The other Nyman piece, which had the privilege – or curse -- of preceding the Mozart on the program, was both brilliant and frustratingly foolish. Entitled Mozart on Mortality, it was a setting for soprano, two clarinets and three strings of a segment from one of the composer’s letters, in which he reflects on the nature of his relationship with death. The concept of the piece was lovely: Nyman’s stylish pop sound crossed with a slightly askew Classicism matched up with the words very effectively. But the instrumentation was pure film score, in the worst sense. The balances between the voice and instruments, and among the instruments themselves, were impossible – the strings may as well have not been there, you simply couldn’t hear them. In a scoring studio, of course, the sound could have been mixed in such a way that everything could come through clearly, but in the real world, it was embarrassing. The performers tried to compensate by amplifying the soprano, necessary for the most part because of the low tessitura of much of the vocal writing. They succeeded in making the voice audible over the clarinets, which it wouldn’t have been otherwise. But it was frustrating nonetheless, since a well-conceived scoring could have been truly powerful.

The Schnittke offering was Moz-Art, a violin duo that seemed to have all of the composer’s trademark non sequiturs. New to me was the music of Alexander Raskatov, who was represented by his Five Minutes from the Life of WAM, the most recent piece on the program. A brief concertino for violin and large chamber ensemble, 5:00 is very attractive, with Mozartean phrases concluding in wistful glissandos and delicate strokes of wind chimes.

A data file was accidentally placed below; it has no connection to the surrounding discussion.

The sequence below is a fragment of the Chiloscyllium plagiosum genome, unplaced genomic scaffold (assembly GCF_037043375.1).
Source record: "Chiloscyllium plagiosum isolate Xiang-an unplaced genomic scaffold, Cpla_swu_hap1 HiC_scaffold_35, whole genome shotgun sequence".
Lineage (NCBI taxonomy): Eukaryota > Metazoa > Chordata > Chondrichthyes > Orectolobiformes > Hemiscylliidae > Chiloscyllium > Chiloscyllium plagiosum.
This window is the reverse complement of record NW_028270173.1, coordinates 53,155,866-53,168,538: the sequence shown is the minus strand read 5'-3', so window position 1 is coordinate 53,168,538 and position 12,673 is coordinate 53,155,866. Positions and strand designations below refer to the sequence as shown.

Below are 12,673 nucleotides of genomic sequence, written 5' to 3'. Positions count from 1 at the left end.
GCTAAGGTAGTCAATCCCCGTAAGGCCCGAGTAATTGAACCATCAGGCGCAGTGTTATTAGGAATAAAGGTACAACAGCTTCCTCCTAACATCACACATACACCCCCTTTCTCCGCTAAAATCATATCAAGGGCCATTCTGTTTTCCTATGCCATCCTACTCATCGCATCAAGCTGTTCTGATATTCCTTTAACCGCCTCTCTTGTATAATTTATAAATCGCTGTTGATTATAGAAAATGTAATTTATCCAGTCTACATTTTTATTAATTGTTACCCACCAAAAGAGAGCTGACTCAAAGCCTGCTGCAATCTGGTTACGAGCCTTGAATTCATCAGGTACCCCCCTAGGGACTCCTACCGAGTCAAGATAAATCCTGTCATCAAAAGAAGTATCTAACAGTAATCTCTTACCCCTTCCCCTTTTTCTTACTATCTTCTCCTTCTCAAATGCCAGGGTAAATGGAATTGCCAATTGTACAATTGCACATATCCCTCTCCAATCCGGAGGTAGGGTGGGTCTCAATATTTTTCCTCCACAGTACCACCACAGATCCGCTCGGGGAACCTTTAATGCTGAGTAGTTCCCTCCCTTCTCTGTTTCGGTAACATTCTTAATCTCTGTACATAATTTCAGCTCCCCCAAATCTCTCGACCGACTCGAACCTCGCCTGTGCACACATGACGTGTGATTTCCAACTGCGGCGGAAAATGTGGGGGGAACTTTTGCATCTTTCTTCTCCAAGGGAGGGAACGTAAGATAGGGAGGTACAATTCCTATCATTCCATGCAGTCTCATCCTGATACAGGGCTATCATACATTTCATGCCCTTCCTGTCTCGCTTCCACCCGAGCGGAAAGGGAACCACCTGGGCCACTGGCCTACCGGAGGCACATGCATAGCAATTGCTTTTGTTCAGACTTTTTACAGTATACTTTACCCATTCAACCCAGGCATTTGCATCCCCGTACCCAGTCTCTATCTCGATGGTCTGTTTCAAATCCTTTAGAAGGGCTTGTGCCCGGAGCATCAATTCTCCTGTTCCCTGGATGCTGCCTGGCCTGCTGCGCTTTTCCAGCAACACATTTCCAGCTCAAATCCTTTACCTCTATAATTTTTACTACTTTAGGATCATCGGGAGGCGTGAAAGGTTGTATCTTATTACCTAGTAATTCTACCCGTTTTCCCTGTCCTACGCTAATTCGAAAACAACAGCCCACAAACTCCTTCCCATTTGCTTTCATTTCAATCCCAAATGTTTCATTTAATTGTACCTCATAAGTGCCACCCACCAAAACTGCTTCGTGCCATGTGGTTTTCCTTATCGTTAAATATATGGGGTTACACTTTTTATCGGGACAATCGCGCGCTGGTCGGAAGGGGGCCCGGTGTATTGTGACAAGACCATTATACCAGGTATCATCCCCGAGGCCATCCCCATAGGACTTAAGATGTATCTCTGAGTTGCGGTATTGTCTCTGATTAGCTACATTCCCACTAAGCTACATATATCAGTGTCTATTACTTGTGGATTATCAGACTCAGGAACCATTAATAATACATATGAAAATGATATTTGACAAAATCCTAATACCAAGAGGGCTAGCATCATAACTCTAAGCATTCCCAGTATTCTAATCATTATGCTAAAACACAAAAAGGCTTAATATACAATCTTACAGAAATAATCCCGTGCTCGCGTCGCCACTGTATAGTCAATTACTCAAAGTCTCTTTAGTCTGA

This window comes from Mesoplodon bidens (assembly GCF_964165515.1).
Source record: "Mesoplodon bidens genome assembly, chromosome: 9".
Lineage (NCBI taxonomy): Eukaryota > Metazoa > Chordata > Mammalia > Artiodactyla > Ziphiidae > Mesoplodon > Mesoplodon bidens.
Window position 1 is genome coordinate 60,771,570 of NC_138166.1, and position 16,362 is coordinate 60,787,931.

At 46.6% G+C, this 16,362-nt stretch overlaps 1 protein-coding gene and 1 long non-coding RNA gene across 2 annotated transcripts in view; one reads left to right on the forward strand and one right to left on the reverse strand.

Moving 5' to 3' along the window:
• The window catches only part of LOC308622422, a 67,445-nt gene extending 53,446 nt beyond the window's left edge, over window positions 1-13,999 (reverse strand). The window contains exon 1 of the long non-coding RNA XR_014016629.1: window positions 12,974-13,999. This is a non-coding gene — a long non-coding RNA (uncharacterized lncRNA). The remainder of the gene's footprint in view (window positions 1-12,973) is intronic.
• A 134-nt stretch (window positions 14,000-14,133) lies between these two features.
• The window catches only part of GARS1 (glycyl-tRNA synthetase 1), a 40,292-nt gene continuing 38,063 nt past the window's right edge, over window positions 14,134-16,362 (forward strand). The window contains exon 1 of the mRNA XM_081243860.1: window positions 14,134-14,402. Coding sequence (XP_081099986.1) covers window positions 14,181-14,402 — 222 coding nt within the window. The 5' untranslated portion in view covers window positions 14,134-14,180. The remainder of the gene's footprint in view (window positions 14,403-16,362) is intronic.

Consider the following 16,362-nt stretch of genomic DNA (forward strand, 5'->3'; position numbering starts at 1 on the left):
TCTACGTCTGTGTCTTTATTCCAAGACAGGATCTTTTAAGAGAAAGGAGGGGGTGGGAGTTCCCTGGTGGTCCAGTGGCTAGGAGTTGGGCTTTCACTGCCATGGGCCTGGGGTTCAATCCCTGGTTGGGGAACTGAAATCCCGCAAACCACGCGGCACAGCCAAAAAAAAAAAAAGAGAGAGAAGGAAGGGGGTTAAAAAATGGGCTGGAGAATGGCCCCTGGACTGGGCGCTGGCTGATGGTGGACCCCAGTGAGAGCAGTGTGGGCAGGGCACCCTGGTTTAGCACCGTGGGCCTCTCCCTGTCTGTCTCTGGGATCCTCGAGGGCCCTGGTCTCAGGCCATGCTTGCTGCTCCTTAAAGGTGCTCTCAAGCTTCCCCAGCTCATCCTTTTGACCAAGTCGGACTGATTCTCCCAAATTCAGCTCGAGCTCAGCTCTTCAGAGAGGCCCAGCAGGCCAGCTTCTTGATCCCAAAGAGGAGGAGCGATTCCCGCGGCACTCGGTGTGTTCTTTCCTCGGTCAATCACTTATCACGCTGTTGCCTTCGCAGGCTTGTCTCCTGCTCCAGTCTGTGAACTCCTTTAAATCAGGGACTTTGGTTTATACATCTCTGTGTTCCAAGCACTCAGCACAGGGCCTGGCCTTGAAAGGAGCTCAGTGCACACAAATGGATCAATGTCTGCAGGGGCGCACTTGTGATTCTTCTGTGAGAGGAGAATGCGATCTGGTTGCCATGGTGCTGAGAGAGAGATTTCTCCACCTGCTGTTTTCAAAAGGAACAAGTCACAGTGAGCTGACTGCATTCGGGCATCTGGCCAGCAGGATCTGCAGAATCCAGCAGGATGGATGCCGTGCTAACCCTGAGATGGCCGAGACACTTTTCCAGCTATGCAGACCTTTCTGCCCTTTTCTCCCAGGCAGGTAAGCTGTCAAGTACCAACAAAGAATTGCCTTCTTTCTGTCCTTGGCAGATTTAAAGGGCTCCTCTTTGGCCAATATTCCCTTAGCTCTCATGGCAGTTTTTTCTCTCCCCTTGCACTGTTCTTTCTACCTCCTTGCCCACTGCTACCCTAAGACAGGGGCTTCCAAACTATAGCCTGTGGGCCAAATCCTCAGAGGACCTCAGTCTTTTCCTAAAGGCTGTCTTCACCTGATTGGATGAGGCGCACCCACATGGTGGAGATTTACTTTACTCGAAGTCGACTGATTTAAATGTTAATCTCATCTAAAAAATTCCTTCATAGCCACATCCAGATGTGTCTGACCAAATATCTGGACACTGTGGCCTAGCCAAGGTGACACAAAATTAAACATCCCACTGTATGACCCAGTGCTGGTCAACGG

My piece was Amadeus ex machina from 2001, which has surprised me with all of the performances it's received – even before the Mozart anniversary came along. It’s one of my more exuberantly scatterbrained pieces (in effect, not compositionally), covering a lot of ground in ten minutes. It does what I was hoping it would do very well – and I have moved on to other things. These days I’m feeling more inclined to focus, rather than head in so many directions.

As I said earlier, the program was quirky – but it wasn’t quirky because of the mix of old and new. The wide-ranging mix of performing forces was far more surprising. I don’t think I will ever again hear Amadeus ex machina, which is an orchestra piece, preceded on a program by a duo for two violins -- and yet it worked beautifully. Changeovers from piece to piece were handled with a minimum of fuss. The order of the program, from a table-setting opener through a range of highs and lows to the solemnity of the concluding works, was immensely satisfying. And finishing with the Masonic Funeral Music was an inspired touch – the piece is truly extraordinary.

The whole concert was just an hour long, without intermission. My piece, at ten minutes, was the longest.

The performance, incidentally, was quite good – far better than some performances I’ve heard in which the musicians had more time to learn their notes. The Spoleto Festival Orchestra is made up of young musicians from the top grad programs around the country, some just out of school. They didn’t have the mutual familiarity one finds in professional orchestras with long-tenured musicians, but they made up for it in the intensity of their involvement in the music-making. Kennedy had them very well prepared for their evening’s work. And the acoustics in the hall – Grace Episcopal Church -- were very generous. I was surprised at how well I could hear everything.

The sizable crowd, comprised of people who traveled here from all over, was very appreciative and seemingly quite knowledgeable.

Sadly, I was unable to stick around for any of the other 119 performances going on. We got our quick stroll around the docks – hadn’t been there in fifteen years -- and hopped back in the car for the five-hour drive home.

[update: a review by Jeff Johnson in the Charleston Post and Courier]